Conscription, Volunteer Armies, and War

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Tuesday, September 23rd, 2014

Tuesday, September 23, 20144:30PM - 6:00PM108N, North House, Munk School of Global Affairs
1 Devonshire Place
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Between 2003 and 2011, the sand dunes and alleyways of Iraq were the site of a struggle between the United States military and a series of enemies. Many scholars and pundits would note similarities between this fight and the one undertaken some 40 years earlier in Vietnam.
Numerous parallels could be found in both, including disapproval ratings by American voters and a similar “domino theory” presented to the public by policymakers. Although many similarities exist between the Vietnam and Iraq wars there remains a major domestic difference which is striking when the two are compared – the lack of an active, widespread US citizen anti-war protest movement in the latter. While intense protests, and even domestic terrorism, by Americans would exist during the Vietnam War, it would not be the case during Iraq. This research argues that the reason for this is that a different US military was present on each battlefield.

While the US had a conscription-based force during the Vietnam War, an all-volunteer military was present during the Iraq War. This change in the mode of recruitment caused civilians and soldiers to be either close or distant from one another, both physically and socially. It was this factor which affected the way in which the general public perceived the soldier and subsequently the intensity of the anti-war response. A conscription-based force caused the civilian to be more concerned about the soldier and intensified the means in which the civilian decided to protest an unpopular war, while an all-volunteer force did the opposite. This research, which evaluates the US, a major world player and an important power many other states seek to emulate, can be useful to other democracies, such as Israel, who are currently deliberating the implications of a transition to an all-volunteer force.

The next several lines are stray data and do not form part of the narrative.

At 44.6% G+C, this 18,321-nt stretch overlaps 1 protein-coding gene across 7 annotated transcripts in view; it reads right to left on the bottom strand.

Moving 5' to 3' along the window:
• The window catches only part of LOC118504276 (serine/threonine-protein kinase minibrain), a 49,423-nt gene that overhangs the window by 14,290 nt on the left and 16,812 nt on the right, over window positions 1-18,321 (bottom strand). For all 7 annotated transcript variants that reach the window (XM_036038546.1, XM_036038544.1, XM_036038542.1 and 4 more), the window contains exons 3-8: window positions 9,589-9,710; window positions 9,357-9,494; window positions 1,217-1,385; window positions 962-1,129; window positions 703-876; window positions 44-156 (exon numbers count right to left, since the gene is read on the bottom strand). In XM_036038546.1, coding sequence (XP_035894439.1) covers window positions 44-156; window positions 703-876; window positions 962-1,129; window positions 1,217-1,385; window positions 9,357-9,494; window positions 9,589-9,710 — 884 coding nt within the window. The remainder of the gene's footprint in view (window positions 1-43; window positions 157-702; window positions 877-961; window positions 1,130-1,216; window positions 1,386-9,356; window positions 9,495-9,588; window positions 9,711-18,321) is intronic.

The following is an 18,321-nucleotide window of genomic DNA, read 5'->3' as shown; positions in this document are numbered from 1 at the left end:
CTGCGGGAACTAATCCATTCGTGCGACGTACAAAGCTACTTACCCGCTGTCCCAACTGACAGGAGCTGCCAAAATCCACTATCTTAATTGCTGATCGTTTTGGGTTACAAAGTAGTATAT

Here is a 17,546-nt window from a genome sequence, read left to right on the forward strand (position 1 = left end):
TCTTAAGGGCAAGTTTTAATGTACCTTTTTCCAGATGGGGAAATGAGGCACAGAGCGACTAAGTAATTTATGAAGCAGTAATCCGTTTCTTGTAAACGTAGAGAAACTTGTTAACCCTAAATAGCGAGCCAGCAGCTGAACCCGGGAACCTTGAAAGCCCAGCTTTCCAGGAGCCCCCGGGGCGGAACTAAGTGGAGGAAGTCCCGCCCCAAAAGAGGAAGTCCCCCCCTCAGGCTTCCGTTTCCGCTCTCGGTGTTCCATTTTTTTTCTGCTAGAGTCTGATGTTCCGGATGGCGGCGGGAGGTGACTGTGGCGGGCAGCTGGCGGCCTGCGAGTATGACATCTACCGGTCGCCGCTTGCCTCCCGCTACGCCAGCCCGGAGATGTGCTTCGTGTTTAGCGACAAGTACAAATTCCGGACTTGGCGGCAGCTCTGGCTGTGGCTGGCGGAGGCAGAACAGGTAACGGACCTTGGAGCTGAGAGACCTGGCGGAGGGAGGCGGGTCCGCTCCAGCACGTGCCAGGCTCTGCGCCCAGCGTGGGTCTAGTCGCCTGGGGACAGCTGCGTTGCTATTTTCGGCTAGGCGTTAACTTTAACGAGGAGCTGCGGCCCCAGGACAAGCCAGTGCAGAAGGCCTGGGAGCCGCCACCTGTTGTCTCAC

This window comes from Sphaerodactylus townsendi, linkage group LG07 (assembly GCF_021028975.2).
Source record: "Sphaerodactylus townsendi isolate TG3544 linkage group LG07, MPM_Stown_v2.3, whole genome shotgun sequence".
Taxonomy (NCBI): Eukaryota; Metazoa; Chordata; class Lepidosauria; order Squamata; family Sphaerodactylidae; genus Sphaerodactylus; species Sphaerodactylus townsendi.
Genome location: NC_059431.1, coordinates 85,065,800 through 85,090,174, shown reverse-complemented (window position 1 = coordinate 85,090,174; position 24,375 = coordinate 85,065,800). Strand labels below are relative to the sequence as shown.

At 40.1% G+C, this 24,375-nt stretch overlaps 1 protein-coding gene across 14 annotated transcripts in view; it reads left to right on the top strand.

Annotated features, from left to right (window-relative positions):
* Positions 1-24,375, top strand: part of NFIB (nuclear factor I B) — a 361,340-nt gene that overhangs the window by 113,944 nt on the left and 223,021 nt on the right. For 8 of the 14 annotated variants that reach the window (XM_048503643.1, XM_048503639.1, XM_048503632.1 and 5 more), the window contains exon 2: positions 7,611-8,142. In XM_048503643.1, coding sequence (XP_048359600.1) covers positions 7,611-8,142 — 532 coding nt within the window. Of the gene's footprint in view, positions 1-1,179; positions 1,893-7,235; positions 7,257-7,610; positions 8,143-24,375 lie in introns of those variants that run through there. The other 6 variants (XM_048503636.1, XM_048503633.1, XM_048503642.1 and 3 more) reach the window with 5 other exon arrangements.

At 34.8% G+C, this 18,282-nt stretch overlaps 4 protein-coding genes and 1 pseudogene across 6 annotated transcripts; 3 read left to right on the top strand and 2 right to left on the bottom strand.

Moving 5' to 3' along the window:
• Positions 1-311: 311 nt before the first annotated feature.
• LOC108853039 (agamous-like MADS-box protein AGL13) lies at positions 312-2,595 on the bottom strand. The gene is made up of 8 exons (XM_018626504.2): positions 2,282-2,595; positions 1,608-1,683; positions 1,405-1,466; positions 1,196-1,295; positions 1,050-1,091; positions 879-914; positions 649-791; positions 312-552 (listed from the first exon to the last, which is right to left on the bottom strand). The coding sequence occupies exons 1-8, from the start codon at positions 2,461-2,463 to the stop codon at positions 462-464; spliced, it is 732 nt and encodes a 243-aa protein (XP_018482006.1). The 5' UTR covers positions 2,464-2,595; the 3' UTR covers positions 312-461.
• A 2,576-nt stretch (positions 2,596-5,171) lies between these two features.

Speaker Bio
Yonatan Freeman is a PhD candidate in the Department of International Relations at the Hebrew University of Jerusalem, Israel. His research interests include civil-military relations, military manpower systems, and their linkage to the conduct of wars. He is visiting the Munk School of Global Affairs as a Visiting Graduate Student under the Ralph and Roz Halbert International Relations fund.


Sarah Namer


Yonatan Freeman
PhD Candidate, Department of International Relations at the Hebrew University of Jerusalem, Israel

Main Sponsor

Halbert Exchange Program


Munk School of Global Affairs

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